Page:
There are no graves on the vacant land beside Pioneer Cemetery, according to the Yukon’s archeologists.
The government plans to use the site to expand the Sarah Steele detox centre, but was worried after ground-penetrating radar identified potential graves.
But the Yukon’s archeologists investigated and determined that the only things in the ground at those suspected sites are old logs and ancient river silt.
“There are no bodies, no,” said archeologist Christian Thomas. “Our first reaction is that it’s close to a cemetery, and that could mean there are burials outside the bounds of the cemetery because boundaries sometimes change,” he said.
Thomas said his team examined government records, including the Lost Graves of Pioneer Cemetery book in their research.
After getting a better sense of the historical uses of the site, including a proposed but later-abandoned expansion of the cemetery itself, the team started digging.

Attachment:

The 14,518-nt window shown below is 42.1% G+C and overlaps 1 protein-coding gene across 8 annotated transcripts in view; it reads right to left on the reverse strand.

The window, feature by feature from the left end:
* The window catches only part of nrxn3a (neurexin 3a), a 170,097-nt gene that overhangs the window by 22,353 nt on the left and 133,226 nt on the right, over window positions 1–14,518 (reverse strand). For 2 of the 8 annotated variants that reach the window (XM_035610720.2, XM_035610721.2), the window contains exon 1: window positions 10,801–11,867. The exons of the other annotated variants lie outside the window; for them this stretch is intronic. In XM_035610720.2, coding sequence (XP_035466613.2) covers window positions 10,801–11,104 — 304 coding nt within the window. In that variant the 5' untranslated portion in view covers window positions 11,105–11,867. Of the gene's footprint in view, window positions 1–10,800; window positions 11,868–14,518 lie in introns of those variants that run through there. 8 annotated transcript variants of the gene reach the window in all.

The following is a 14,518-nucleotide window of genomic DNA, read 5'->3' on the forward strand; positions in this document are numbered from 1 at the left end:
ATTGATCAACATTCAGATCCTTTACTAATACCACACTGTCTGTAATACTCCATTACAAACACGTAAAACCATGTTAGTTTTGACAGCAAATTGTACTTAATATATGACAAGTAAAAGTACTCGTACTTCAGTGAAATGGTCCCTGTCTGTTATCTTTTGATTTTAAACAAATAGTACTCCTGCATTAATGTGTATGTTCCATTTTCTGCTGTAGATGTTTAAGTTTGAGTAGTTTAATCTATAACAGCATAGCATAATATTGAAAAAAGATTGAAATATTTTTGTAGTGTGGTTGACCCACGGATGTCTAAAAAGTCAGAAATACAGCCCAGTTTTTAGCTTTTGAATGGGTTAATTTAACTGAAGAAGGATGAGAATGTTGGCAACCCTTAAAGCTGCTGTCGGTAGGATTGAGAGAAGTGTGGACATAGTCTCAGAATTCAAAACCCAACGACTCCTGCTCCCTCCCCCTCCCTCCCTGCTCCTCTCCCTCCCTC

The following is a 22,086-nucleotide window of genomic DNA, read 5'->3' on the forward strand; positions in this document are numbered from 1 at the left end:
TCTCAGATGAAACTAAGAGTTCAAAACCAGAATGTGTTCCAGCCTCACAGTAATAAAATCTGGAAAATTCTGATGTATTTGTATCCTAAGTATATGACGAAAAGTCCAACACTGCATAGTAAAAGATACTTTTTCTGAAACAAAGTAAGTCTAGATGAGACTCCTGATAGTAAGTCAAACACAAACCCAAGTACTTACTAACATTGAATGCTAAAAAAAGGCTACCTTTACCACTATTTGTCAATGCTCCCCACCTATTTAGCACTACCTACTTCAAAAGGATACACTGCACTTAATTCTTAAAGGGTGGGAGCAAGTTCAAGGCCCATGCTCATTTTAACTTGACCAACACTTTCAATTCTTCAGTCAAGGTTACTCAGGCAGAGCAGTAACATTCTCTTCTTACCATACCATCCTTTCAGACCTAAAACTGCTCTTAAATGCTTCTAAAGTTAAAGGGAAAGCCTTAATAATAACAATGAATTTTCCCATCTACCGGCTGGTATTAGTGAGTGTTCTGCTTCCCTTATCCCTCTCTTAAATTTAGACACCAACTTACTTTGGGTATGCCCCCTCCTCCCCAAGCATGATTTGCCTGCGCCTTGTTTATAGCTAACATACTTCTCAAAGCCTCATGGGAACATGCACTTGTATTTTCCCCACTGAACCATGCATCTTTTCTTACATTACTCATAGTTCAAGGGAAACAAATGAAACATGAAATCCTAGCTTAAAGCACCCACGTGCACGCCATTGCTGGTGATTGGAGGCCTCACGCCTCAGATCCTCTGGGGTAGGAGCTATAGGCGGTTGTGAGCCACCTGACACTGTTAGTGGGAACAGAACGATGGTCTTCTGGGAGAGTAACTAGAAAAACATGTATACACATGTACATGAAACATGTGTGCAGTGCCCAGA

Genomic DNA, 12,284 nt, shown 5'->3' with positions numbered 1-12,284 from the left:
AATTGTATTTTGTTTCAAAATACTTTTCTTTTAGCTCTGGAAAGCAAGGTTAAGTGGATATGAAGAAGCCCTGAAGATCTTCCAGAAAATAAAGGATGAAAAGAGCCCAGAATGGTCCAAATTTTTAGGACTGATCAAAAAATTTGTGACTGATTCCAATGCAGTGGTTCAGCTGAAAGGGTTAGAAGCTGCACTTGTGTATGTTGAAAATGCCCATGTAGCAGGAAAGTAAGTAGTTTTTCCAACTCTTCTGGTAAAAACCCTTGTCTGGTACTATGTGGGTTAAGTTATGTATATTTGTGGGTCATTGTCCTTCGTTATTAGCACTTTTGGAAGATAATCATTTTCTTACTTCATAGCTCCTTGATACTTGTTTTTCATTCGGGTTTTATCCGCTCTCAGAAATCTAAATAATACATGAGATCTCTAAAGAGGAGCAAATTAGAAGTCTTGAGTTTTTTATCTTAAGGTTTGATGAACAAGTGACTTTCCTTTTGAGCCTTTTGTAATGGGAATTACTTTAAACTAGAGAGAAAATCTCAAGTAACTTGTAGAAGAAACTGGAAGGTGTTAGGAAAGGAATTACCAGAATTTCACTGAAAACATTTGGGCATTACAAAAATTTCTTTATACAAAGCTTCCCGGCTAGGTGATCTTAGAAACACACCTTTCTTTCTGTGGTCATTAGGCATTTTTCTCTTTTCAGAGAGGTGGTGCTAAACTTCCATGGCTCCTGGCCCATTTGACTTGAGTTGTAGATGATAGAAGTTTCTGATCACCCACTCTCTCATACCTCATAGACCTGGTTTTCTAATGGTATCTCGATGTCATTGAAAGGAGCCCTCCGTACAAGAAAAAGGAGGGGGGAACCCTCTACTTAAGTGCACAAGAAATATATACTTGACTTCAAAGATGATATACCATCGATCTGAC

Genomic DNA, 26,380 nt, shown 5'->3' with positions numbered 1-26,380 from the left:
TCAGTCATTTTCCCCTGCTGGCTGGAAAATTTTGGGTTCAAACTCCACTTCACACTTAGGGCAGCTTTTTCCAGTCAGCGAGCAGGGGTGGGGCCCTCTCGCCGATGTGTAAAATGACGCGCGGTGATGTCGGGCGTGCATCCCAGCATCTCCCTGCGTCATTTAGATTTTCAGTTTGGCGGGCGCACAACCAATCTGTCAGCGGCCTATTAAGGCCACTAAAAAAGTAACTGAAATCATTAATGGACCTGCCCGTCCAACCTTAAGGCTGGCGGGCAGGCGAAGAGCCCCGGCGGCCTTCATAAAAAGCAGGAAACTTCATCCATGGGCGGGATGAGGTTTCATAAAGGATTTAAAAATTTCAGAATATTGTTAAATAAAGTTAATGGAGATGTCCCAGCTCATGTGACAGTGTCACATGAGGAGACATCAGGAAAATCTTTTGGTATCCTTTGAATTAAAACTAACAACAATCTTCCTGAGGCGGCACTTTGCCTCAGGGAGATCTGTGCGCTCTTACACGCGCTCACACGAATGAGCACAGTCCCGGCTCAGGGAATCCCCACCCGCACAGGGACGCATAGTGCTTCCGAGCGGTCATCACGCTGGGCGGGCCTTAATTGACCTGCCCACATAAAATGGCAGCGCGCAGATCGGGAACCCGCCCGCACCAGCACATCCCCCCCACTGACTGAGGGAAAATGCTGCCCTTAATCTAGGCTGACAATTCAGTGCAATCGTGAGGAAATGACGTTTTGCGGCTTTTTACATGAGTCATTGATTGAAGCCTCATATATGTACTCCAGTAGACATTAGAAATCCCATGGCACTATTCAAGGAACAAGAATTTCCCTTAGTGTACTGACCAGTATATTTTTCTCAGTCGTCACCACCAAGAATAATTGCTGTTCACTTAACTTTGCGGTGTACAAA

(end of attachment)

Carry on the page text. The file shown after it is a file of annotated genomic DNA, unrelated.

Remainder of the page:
“We hired a backhoe. We dug two-by-three metre test trenches where the hits were. We were digging down slowly to see if we could see the outline of a hole that had been filled in. Once we were convinced there had been no hole, we went down about six inches at a time down to eight feet,” he said.
“In every case it turned out to be an old rotten log. What we found was completely undisturbed ground at the sites of the GPR hits,” Thomas said.
The City of Whitehorse transferred ownership of the land in question last month to the territory to allow construction of the detox centre.
With the site clear of burials, plans for the new detox centre will proceed, said Pat Living, a spokeswoman for the Department of Health and Social Services.
The department will work with Highways and Public Works to develop schematics for the new building, and construction should begin in about a year, Living said.